The Supreme Court has eventually bowed to calls by the public to hear the ongoing election petition in the open, thereby allowing it to be shown on live television.
This follows a decision yesterday by the Chief Justice, Georgina Theodora Wood, to grant the wishes of many Ghanaians who want to see the proceedings of the election petition filed by three members of the opposition New Patriotic Party (NPP), challenging the Electoral Commission’s declaration of President John Mahama as winner of the 2012 election.
The announcement came as a shock to lawyers of the respondents, President John Mahama, the Electoral Commission and the National Democratic Congress (NDC), who had earlier resisted suggestions for live television coverage of the proceedings.
Consequently, the court has decided, with effect from today when the hearing of the petition resumes, to allow only the state broadcaster Ghana Television (GTV) to do a live coverage of its sittings over the case.
Other media houses including radio, television and newspaper, who may be interested in covering the proceedings, have therefore been asked to pick feeds from GTV, as the court room is ‘too small’.
The court was initially indecisive about whether or not to allow a live broadcast when a think-tank, Danquah Institute (DI), first made the proposal.
This latest decision is therefore believed to have been informed by the recent Kenyan experience in which the Supreme Court of that country allowed a live broadcast of its hearing of the election dispute between Raila Odinga and Uhuru Kenyatta.
Interestingly, Justice Georgina Wood had been a consultant to the Kenyan Supreme Court who set out the guidelines for the hearing of the country’s presidential election petition.
At one of their sittings, the Kenyan Attorney General, Githu Muigai, had cause to state that “as my Lords are aware, as we speak here today the Supreme Court of Ghana is sitting on the election dispute relating to their election which was undertaken in December and they are slower than we are and I think we should take a little credit for the sort of enthusiasm that this court has brought to a timeous disposal of this matter.”
This was after petitioners in the case, Raila Odinga and his agents had complained that the ruling had delayed.
Analysts believe this could have partly informed the Chief Justice’s decision to allow live coverage of Ghana’s case in which three members of the opposition NPP are challenging the Electoral Commission’s declaration of the National Democratic Congress (NDC) presidential candidate in that election, John Dramani Mahama, as President.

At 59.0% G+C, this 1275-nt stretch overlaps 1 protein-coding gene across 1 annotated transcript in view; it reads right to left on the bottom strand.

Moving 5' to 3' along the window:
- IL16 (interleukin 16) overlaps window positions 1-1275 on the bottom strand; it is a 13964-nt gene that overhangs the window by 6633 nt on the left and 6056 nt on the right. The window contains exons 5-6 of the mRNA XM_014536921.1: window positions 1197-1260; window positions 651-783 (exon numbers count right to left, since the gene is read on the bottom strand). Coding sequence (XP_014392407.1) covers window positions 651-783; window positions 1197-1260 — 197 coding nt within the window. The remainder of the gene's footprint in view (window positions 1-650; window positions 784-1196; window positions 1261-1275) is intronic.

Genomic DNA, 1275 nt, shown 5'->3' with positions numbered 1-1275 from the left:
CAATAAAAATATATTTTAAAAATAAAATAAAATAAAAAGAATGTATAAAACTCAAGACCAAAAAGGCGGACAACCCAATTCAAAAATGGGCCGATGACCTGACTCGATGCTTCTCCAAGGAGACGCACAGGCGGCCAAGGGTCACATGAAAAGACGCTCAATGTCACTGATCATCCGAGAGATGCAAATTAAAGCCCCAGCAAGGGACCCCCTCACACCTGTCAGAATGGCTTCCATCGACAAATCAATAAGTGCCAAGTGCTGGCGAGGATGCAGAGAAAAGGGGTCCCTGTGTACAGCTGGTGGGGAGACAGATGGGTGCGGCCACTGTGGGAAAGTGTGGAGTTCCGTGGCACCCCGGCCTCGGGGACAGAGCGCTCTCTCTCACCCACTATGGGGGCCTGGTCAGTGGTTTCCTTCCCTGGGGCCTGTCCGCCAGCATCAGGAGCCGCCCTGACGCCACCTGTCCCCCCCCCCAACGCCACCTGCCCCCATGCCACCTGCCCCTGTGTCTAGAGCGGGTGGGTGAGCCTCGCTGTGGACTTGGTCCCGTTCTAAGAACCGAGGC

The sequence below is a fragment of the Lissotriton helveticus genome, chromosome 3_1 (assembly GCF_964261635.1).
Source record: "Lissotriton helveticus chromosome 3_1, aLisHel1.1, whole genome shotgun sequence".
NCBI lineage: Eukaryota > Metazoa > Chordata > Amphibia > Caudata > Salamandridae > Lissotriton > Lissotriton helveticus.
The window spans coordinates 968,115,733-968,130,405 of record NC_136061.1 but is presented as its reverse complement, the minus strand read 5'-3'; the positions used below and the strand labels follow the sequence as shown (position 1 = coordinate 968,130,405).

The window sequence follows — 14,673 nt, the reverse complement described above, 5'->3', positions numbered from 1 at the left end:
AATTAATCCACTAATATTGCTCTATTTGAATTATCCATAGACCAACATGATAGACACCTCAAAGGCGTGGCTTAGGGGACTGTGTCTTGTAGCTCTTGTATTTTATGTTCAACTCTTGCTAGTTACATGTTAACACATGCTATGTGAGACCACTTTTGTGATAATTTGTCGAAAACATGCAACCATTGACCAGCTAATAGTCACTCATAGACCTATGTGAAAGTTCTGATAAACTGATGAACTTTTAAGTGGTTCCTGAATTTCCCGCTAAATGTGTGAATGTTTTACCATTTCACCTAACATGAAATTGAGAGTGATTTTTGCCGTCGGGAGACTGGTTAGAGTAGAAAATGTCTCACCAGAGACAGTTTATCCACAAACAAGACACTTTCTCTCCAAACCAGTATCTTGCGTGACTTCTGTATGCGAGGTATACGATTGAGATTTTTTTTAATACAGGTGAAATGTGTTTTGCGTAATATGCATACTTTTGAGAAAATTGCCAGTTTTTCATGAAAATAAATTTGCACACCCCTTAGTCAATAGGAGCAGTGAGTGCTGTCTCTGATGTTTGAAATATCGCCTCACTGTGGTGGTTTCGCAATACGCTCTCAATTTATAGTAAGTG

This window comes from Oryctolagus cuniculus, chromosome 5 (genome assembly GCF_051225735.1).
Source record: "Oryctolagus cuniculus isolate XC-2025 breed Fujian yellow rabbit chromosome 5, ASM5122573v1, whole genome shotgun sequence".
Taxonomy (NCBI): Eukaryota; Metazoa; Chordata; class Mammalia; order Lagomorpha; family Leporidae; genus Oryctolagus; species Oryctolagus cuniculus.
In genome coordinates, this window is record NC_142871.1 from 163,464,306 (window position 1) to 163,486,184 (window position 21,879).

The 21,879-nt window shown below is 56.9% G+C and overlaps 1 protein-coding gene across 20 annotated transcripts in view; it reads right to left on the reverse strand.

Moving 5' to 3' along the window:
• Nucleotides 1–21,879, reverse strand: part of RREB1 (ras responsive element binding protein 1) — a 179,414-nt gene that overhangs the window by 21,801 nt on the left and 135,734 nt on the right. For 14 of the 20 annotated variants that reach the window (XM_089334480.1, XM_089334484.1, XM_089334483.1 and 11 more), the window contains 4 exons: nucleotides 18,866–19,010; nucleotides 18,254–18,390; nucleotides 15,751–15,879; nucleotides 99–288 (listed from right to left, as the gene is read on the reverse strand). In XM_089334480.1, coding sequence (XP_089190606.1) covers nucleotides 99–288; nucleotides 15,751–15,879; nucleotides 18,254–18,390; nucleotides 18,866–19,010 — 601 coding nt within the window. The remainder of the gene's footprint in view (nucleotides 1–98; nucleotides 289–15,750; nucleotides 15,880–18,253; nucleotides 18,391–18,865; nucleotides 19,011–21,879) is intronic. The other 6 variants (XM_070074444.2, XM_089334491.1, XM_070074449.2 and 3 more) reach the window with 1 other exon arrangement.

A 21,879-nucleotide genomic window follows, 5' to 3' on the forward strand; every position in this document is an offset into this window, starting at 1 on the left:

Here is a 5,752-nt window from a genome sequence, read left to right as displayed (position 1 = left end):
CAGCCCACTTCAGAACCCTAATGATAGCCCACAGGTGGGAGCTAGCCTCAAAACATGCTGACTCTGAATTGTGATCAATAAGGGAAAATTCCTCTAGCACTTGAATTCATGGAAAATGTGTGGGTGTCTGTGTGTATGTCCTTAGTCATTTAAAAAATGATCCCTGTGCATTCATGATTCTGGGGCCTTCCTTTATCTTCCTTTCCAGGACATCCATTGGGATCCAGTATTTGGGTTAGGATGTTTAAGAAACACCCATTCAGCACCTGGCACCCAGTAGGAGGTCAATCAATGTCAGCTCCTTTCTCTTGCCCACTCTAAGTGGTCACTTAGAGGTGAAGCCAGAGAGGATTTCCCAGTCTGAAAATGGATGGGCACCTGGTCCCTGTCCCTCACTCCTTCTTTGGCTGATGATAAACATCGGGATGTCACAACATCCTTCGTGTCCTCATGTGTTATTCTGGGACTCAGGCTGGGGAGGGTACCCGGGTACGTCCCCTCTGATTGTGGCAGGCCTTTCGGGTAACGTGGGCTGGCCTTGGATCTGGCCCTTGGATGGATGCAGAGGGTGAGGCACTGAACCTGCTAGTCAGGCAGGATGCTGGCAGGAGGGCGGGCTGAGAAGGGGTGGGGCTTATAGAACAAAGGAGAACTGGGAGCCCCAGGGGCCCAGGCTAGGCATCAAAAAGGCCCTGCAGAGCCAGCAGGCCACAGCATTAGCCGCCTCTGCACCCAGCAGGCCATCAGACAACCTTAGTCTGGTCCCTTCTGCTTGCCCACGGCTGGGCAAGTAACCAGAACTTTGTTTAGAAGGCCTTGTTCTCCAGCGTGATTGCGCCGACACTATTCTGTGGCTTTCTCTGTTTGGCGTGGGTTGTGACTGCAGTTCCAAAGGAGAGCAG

Head of DI, Gabby Asare Otchere-Darko, who mooted the idea, therefore expressed excitement when the decision was taken yesterday.
Mr Otchere-Darko, who spoke on Accra-based Citi FM said, “I think it’s excellent news. It is good for our democracy, it is also good more importantly for the public to follow this case because this is not just a matter between two parties; it is a matter concerning 25 million Ghanaians.
“We have never seen any case of this magnitude ever in our courts. This is the first time and it’s important they allow the facts to inform people’s appreciation,” he stated whilst noting that “I am sure that the media will do a good job. It helps the country, the justices, it helps the supporters, the parties to better appreciate and accept the final decision of the court.”
President Files Affidavit
As at press time yesterday, legal teams of President Mahama and the NDC were busily filing their affidavits for the full trial, set for today, to commence, but there was no word from the EC.
A member of the party’s legal team, Victor Kojogah Adawudu told Joy FM that both the President’s and the NDC legal teams were already at the Supreme Court Registry to complete the filing process.
The NPP presidential candidate Nana Addo Dankwa Akufo-Addo (First petitioner), his running mate, Dr. Mahamudu Bawumia (Second petitioner) and the party’s Chairman, Jake Otanka Obetsebi-Lamptey (Third petitioner) had until Sunday April 7, 2013 to file their affidavit.
Once the petitioners have successfully filed their affidavit, the onus is on the defendants, President Mahama, the EC – the body that supervised the election – and the NDC, which later joined the petition, to file their version of events for definite hearing of the petition on April 16 , which they did yesterday.
When the court meets, it is going to look at two key issues: Whether or not there were constitutional/statutory violations, commissions, malpractices and irregularities in the conduct of the Presidential Election held on December 7 & 8, 2012 and whether or not the constitutional/statutory violations, commissions, malpractices and irregularities affected the results of the election.